By Gary Gastelu, ,
Published October 11, 2016
Hybrids are going incognito at General Motors.
Sure, there’s the Volt, which the Chevy folks prefer to call it an extended range electric car, and the hulking SUVs like the Cadillac Escalade, but as far as the mainstream goes, you’ll need to look very closely to pick out the next generation of GM products that use enough electricity to require orange high voltage cables.
The 2012 Buick LaCrosse is the first of these. The $30,820 front-wheel-drive base model now comes standard with a 182 hp four-cylinder engine equipped with a 15 hp electric motor and lithium-ion battery pack to increase fuel economy over the old four-cylinder-only car by 25 percent. But instead of calling it a hybrid, GM is using the name eAssist.
A marketing ploy meant to confuse and delight potential customers? Perhaps, but let’s call it pragmatism.
While the fuel economy gains are impressive, figures of 25 mpg city and 36 mph highway won’t get the Prius posse all hot and bothered. That’s because the electric motor in the LaCrosse isn’t meant to propel the car on its own, and the battery pack can only hold about a third of the charge that the one in the Prius or the 41 mpg city Lincoln MKZ Hybrid can.
But that was intentional. The idea is that if you can keep the complexity and cost of the hybrid system down, even a relatively small bump in efficiency will pay off. Why over promise and under deliver when you can just deliver? The unsuccessful and, for now, defunct Chevrolet Malibu Hybrid is proof of this. Unlike that car, with its loud and proud “Hybrid” badges, the LaCrosse doesn’t even wear the eAssist name.
In the cabin the only telltales are an “eco” gauge under the speedometer, an “auto stop” indicator in the tachometer and an “eco” button on the center console for the climate control system. A couple of hybrid animations can also be called up on the information screens.
If you’re a techno-geek, you’ll need them, because eAssist operates so seamlessly that you’d have a hard time discerning what’s happening under the hood on your own. The LaCrosse is one of the quietest cars on the road and no other four-cylinder hybrid comes close to this kind of refinement. It transitions between modes, which includes total fuel cut-off when coasting, without offering a hint as to what’s going on. Some credit goes to Buick’s decision to use a six-speed automatic transmission instead of a whiny CVT.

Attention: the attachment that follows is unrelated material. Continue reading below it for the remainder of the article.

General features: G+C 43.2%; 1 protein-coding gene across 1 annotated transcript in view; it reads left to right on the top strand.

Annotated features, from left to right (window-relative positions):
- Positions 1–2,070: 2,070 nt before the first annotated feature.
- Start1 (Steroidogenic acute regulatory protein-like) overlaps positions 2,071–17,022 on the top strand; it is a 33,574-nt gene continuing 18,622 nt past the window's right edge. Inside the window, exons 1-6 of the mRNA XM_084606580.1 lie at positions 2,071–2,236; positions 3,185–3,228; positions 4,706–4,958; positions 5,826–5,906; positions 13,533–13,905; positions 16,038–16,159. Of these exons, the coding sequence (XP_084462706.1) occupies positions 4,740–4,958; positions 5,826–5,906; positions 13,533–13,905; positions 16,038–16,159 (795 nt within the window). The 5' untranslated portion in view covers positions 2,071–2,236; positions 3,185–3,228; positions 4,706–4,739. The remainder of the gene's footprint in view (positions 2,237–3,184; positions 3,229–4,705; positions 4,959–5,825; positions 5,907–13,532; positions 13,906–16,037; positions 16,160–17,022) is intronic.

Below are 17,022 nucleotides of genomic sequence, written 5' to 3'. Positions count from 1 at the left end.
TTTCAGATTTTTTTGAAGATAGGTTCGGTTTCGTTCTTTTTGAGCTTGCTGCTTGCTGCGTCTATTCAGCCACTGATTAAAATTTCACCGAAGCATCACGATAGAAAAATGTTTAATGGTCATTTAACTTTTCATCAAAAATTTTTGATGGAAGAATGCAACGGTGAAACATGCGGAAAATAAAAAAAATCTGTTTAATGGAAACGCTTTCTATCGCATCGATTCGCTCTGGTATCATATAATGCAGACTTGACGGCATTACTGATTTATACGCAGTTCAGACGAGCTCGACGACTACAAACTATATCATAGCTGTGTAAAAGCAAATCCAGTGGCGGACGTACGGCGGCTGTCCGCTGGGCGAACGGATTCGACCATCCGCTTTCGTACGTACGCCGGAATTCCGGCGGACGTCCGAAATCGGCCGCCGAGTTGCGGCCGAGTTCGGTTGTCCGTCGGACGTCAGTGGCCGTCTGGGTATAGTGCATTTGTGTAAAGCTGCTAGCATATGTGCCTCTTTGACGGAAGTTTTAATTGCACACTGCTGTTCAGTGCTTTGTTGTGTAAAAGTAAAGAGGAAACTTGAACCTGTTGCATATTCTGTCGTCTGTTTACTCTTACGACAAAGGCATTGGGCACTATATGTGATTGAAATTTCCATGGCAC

From rest, the engine auto starts without a shudder and is ready to go by the time you move your foot from the brake to the accelerator. And that brake pedal has none of the artificial feeling found in many cars fitted with regenerative brakes. Power delivery is smooth and the extra pep the electric motor provides under acceleration appreciated, although it falls short of making this a fast car.
Rather, it’s well-matched to this large, near-luxury cruiser, which combines traditional American comfort with the kind of controlled handling more often associated with imports. Load up the roomy interior with the family, ease on down the road and enjoy. Buick has been undergoing a renaissance on the back of the LaCrosse lineup and eAssist should help continue that trend, as long as you don’t mind a little junk in the trunk.
Despite being much lighter and more compact than old-fashioned nickel-metal-hydride technology, the Li-ion battery pack in the LaCrosse still manages to take up quite a bit of space in the cargo area. To help alleviate the intrusion, it’s been stacked asymmetrically, so you can fold down the left rear seatback and open a pass-through for the old golf bag.
Anyone up for a threesome?
Or perhaps a sixer. Along with eAssist, the LaCrosse is still available in front or all-wheel-drive with a 303 hp 3.6-liter V6 sourced from the Chevy Camaro. It’s brilliant, if a bit of overkill, but fuel economy drops to 17 mpg city, 27 mpg highway. The kicker is that you can get it for the same price as eAssist in most trim levels.
That price happens to be about three grand more than the sans-eAssist four-cylinder LaCrosse, which is no longer sold, and federal hybrid tax credits to help close the gap are a thing of the past. Nevertheless, GM has big plans for eAssist in the coming years, as fuel economy standards begin their march toward 54.5 mpg in 2025. You’ll see it next year in the Buick Regal and as the launch engine in the all-new 2013 Malibu. That is, if you look closely.
At the window sticker.
2012 Buick LaCrosse eAssist
Base Price: $30,820
As Tested: 36,685
Type: 5-passenger, 4-door sedan
Powerplant: 2.4-liter 4-cylinder with electric motor assist
Power: 182 hp + 15 hp
Transmission: 6-speed automatic
MPG: 25 city/36 hwy